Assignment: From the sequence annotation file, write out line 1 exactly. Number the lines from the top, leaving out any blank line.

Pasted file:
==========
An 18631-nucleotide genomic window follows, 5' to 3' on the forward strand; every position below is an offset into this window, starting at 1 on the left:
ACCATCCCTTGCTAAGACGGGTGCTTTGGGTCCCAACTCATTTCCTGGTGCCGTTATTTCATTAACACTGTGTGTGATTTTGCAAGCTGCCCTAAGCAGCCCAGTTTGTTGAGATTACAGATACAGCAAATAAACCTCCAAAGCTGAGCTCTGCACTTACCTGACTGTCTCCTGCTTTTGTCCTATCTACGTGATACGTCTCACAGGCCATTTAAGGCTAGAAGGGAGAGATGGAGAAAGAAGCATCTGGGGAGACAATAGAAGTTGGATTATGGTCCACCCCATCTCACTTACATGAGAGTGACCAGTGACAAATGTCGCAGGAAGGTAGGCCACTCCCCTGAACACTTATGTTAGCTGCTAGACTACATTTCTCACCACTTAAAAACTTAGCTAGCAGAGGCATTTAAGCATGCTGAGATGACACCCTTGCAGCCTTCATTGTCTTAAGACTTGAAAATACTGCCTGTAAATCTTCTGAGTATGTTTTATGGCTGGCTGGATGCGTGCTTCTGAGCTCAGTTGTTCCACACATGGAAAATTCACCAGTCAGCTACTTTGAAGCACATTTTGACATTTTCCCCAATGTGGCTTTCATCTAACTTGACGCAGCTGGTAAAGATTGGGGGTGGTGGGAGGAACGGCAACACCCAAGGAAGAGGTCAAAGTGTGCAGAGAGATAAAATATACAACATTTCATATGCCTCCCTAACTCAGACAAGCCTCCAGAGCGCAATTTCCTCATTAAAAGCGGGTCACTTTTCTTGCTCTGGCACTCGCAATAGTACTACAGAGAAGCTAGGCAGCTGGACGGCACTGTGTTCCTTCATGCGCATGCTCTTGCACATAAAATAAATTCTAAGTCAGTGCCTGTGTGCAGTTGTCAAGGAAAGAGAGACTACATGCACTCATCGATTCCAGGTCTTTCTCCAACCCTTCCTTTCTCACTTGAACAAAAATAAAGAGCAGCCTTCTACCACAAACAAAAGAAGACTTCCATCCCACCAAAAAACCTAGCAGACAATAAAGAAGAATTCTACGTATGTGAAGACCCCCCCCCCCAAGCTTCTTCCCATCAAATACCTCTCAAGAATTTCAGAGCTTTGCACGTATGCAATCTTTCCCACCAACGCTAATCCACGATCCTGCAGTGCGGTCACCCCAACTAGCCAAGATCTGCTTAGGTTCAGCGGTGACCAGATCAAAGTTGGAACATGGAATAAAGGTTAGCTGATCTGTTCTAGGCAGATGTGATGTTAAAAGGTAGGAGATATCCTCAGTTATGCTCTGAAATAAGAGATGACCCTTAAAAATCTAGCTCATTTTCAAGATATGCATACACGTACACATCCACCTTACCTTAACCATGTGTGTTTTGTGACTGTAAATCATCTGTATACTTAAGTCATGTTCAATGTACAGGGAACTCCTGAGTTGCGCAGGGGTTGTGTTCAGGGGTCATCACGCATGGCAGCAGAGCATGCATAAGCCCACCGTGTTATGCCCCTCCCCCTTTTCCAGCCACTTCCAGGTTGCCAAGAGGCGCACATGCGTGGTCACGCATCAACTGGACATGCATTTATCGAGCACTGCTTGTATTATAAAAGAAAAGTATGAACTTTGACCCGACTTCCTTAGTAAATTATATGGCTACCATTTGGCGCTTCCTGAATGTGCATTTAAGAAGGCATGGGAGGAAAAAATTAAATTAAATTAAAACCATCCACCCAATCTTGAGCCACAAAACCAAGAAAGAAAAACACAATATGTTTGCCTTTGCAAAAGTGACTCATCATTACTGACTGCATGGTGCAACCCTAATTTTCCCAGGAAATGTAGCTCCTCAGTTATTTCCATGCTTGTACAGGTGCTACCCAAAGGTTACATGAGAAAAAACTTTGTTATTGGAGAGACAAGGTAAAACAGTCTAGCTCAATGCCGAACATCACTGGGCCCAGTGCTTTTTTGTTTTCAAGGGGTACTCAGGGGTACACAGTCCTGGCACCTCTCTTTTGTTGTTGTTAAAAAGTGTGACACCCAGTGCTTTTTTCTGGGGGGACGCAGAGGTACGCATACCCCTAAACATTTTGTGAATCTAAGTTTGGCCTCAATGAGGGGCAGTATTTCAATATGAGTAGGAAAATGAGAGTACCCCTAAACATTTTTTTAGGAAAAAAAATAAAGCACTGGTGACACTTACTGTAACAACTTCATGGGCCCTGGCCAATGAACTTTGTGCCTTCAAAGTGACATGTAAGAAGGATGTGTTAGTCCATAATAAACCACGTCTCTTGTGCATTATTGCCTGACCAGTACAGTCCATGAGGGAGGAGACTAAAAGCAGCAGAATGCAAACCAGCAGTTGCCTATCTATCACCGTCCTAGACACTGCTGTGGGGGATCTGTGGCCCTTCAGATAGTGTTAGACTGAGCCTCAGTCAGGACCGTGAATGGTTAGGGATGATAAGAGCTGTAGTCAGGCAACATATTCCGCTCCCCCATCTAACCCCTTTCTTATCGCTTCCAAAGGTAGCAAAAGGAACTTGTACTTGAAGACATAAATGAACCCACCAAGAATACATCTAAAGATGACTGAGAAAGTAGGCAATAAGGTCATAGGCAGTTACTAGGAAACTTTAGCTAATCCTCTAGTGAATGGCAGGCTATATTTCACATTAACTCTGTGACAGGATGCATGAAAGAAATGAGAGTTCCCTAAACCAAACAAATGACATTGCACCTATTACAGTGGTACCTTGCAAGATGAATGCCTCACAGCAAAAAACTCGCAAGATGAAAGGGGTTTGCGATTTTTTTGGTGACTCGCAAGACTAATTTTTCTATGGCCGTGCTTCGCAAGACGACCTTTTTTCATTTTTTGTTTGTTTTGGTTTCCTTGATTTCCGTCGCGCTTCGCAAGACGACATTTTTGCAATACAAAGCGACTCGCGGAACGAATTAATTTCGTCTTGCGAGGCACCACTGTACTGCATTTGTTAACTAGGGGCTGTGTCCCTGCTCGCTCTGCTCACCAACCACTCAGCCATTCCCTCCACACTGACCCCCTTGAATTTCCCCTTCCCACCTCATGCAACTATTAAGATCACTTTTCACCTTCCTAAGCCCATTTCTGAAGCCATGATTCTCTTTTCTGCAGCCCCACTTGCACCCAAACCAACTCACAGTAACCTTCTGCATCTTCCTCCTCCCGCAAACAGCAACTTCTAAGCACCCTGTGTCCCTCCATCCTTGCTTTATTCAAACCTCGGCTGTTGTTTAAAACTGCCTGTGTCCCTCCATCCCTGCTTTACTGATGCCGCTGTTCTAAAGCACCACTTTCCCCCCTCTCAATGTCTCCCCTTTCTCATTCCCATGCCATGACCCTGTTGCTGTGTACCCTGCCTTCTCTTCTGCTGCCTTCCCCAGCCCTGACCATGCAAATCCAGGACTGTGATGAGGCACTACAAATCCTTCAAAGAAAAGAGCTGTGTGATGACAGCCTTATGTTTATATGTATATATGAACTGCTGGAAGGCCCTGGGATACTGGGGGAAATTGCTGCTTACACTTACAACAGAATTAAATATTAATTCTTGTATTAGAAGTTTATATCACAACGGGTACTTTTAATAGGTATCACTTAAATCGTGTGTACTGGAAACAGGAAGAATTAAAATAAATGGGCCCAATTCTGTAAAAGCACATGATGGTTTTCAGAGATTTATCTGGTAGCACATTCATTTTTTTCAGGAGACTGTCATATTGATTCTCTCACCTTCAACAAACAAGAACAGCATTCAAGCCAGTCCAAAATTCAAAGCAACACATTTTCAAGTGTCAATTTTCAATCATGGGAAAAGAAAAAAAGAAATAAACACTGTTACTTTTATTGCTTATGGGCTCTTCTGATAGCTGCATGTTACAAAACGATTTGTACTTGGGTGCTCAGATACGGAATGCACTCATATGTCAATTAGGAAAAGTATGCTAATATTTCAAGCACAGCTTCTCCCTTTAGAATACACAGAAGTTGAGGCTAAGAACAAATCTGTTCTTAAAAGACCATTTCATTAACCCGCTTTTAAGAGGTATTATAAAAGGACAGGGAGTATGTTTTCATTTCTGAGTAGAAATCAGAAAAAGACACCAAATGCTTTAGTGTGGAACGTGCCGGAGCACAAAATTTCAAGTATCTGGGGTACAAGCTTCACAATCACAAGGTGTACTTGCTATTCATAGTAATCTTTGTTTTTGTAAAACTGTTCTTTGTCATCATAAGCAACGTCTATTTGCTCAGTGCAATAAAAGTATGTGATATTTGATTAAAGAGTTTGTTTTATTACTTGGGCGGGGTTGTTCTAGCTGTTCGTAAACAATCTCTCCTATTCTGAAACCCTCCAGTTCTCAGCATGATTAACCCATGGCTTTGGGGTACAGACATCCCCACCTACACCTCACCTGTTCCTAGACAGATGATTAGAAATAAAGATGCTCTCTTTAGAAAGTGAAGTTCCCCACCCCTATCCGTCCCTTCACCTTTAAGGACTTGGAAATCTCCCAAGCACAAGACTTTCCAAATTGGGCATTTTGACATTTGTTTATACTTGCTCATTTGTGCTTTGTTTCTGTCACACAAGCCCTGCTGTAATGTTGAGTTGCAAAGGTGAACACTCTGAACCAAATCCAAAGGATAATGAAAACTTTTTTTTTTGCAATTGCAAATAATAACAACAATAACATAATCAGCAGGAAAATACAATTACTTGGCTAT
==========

An 18631-nucleotide genomic window follows, 5' to 3' on the forward strand; every position below is an offset into this window, starting at 1 on the left: